In a way, you could say that the work I’m doing on Wolverine now is an extension of that. Not in terms of continuity, but rather his character arc. In Wolverine #1, Logan has never been in a better place. He has a home. He’s surrounded by his family (and by family I don’t just mean Daken and Laura, but also the Summers and his father-figure of Xavier and the larger community of mutants on Krakoa). He has a clear purpose, and though he doesn’t believe fully in the great experiment of Xavier’s dream, he’s more optimistic than we’ve ever seen him. He’d never use the word himself, but could he possibly be…happy?
The real question is, can this last?
And the answer is…
DF: What can you tell us about the world you and artists Viktor Bogdanovic and legendary Adam Kubert are building for Logan? Does it link up to Krakoa and the rest of Homo Superior, or does this book feature isolated tales like the first volume by Chris Claremont did?
Benjamin Percy: In January of 2019, all the X writers headed out to New York for our first summit. Hickman had built a garden, and he wanted to know what we were going to grow in it. The intense, intimate collaboration has continued ever since. We’ve had a second summit. We have a third planned. And we’re on Slack or texting or emailing or calling every day. We’re telling our own individual stories, but we’re also telling one big story. Even when storylines seem to wander away from Krakoa—as in New Mutants—the implications of that narrative will boomerang back.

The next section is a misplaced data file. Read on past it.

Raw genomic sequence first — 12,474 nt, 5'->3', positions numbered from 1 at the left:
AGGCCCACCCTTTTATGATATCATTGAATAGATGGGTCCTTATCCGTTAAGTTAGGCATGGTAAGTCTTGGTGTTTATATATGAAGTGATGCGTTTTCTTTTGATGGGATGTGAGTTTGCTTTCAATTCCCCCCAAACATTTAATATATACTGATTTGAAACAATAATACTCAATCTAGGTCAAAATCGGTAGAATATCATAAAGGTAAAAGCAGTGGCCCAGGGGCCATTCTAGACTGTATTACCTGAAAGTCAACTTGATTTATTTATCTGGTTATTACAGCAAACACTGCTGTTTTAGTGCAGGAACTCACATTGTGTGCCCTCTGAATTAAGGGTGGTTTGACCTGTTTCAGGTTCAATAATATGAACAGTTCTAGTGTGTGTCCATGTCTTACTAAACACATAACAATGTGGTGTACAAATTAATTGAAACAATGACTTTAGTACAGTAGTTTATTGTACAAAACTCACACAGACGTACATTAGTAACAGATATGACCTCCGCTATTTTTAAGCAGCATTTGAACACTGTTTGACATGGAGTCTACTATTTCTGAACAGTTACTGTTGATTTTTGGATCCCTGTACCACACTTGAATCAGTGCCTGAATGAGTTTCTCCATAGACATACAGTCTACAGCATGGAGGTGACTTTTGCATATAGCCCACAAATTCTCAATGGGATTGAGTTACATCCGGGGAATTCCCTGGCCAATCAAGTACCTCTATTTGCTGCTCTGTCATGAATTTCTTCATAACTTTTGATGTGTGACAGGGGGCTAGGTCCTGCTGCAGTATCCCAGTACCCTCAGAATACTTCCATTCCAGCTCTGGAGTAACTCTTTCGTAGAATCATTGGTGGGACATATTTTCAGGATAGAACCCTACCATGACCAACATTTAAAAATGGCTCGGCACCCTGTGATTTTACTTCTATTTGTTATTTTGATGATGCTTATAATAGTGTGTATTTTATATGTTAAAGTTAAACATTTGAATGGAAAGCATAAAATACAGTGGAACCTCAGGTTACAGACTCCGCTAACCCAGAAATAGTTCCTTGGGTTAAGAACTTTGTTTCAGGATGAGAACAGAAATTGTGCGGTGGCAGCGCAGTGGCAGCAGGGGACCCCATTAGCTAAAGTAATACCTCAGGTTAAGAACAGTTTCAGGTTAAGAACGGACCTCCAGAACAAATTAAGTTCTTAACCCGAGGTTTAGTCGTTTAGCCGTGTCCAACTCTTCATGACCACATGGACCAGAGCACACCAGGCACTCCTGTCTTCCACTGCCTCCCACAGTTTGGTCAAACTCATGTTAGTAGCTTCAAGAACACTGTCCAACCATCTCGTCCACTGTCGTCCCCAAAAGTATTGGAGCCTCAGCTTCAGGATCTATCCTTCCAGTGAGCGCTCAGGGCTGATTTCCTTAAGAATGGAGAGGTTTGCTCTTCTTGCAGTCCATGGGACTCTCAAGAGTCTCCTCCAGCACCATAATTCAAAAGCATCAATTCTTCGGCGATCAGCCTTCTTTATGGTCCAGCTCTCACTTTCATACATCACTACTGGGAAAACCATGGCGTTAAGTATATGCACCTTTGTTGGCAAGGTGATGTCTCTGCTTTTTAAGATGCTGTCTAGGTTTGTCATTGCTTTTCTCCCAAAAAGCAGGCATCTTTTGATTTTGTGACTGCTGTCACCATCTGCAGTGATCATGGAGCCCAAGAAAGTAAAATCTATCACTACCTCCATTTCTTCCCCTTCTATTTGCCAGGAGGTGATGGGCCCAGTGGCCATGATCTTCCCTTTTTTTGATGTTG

So my answer is yes and no. Wolverine is very much a part of the fabric of Krakoa—and the larger superstructure of the dawn of X—but there will also be isolated stories…and eventually he may go his own way…yet the narrative will always be connected to and impacted by that original Krakoan garden from which this new dawn sprung.
DF: What is the general storyline going forward in Wolverine?
Benjamin Percy: The Flower Cartel is a crime saga storyline that introduces pollen, the hottest drug on the streets, a black market version of the medicinal petals the mutants are providing treaty nations. So Wolverine is the savage detective on the case. Beware the pale girl….
Another storyline concerns Omega Red, who appears on Krakoa one day, stumbling breathlessly through the gate, covered in blood. “I understand,” he growls, “that you’re offering amnesty.” A menacing, twist-and-turn horror/mystery follows. I guarantee the end will make your jaw drop as it opens up a whole treasure chest of horrors and threats to come. There will be blood…